Violence in theTitus Andronicus

1911 Words8 Pages
Whilst the Greek and Roman predecessors of revenge tragedy showed little compunction in gruesome on-stage violence, the Elizabethan spectators were, by the time of publication and performance of Shakespearian plays, a more educated audience who would appreciate the poetic style and subtle references to classical literature. This is not to say that the sixteenth century public were sensitive to acts of startling brutality; public executions and bear baiting were frequent occurrences that no doubt permeated the psyche of a nation. It has been argued that Shakespeare, conscious of his contemporaries' efforts in this genre decided to `out-do his predecessors' but a far more probable explanation is that Shakespeare, accommodating the fashionable practice of on-stage violence, combined it with his own ideas of tragedy. Contrasting Shakespeare to his classical ancestors, we are able to highlight grounds for such excessively violent literature. For example, Titus' culinary masterpiece can be seen as the relation of Ovid; the parent faced with the heads of their decapitated offspring. Philomel, however, as a character in a story, can participate in the intensely dramatic action of hurling the heads into Tereus' face. The story teller appeals to his audiences' visual imagination, and therefore, argues Baker, the peculiar horrors of the Elizabethan tragedy come, in part, from transposing narrative art directly into dramatic art. So Shakespeare retains certain elements from classical literature, and these certain elements happen to be the graphic portrayal of violence on stage. However, the author uses various techniques to portray the different shocking episodes. For example, whilst Titus' anguish on losing his hand impacts the audience d...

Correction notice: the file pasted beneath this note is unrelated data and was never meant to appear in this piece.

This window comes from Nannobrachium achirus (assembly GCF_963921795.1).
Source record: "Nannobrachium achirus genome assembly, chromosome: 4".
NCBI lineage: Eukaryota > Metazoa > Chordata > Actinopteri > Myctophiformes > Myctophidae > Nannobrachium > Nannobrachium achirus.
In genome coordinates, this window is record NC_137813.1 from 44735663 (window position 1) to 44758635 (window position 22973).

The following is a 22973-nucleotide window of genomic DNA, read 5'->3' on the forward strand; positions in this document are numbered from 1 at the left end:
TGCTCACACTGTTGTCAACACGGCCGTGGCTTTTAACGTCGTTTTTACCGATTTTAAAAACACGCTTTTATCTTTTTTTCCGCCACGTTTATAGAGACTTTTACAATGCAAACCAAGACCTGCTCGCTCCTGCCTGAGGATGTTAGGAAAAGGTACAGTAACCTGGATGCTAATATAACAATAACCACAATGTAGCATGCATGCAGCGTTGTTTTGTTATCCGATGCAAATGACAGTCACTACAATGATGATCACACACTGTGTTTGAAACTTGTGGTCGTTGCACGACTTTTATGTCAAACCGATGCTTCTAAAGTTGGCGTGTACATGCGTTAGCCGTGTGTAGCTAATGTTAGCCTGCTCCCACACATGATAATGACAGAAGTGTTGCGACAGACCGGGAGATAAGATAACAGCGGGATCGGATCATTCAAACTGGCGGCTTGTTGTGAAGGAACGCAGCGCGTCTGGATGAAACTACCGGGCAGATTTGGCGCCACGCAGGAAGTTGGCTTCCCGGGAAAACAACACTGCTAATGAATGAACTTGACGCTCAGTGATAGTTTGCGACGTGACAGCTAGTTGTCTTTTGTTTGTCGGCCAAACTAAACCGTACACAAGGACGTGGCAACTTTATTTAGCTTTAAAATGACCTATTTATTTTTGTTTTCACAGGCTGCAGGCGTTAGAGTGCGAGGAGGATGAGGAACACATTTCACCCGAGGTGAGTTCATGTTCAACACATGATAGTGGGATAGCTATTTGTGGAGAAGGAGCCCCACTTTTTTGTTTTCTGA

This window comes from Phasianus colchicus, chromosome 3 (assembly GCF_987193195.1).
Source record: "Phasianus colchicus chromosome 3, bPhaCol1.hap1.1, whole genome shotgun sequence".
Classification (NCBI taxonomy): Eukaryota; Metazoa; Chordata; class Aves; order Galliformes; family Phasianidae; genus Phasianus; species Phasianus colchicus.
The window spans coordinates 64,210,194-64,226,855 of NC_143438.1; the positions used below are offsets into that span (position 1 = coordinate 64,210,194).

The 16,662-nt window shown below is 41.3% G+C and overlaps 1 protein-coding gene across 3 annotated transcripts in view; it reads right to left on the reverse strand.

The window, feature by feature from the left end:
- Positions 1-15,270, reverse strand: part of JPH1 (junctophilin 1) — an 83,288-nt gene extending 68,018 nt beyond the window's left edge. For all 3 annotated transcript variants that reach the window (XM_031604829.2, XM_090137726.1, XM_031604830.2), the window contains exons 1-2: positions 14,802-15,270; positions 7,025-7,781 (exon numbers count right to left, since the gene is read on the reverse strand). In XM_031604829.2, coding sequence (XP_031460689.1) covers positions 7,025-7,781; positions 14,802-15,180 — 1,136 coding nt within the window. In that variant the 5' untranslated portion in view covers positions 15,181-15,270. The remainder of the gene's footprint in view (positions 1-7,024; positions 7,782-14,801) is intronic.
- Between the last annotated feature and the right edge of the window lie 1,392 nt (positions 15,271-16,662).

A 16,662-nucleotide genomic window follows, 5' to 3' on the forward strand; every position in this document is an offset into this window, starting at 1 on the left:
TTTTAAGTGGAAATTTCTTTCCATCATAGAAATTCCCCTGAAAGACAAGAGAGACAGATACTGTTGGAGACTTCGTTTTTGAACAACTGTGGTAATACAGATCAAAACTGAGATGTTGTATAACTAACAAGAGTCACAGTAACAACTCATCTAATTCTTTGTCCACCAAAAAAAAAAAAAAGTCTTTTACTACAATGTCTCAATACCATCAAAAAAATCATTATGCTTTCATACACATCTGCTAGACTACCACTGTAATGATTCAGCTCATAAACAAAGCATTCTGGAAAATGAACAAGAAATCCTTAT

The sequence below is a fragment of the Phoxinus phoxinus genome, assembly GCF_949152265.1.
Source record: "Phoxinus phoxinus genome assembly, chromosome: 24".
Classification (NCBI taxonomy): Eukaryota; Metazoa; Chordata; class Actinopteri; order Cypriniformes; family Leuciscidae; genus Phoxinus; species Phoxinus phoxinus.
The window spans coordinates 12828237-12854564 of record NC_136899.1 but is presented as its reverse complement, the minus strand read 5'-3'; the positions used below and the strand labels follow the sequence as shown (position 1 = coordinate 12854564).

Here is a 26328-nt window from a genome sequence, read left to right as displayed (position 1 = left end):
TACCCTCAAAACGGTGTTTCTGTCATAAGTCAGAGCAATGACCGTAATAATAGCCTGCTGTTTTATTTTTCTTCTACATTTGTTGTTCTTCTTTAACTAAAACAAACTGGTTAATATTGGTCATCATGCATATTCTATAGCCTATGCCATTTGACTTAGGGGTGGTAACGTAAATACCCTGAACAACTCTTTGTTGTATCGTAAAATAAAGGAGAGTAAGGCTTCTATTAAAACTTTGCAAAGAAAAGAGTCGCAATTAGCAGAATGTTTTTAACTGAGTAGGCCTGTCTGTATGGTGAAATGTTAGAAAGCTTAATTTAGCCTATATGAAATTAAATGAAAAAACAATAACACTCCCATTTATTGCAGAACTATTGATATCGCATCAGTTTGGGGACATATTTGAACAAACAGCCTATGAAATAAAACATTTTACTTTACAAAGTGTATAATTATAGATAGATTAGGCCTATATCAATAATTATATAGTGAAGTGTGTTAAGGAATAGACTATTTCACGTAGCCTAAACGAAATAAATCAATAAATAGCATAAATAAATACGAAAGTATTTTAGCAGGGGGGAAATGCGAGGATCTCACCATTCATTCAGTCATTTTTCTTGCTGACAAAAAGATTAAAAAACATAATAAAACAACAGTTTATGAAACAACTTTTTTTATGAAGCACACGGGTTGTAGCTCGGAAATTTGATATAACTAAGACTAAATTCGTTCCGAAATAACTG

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...e us, we look beyond the brutality at the subtle poetry and rhetoric. Often the language employed by the characters at moments of intense carnage will give us an indication of their own revulsion to it, or perhaps even the playwright's initial intentions with regards to particular scenes. On closer inspection, the episode where it appears Titus has the ability to mourn for his own sons whilst simultaneously condemning other children to death, may be more of a dramatic jigsaw that sacrificed coherency of style to further the plot. Similarly, the words of Marcus upon discovery of Lavinia can either be seen to distance the victim from the audience by a verbal barrier, or to reinforce the visual atrocities presented on stage. Inextricably linked to language, the violence of Titus Andronicus produces a play that is both marvellous in production and enduring in effect.
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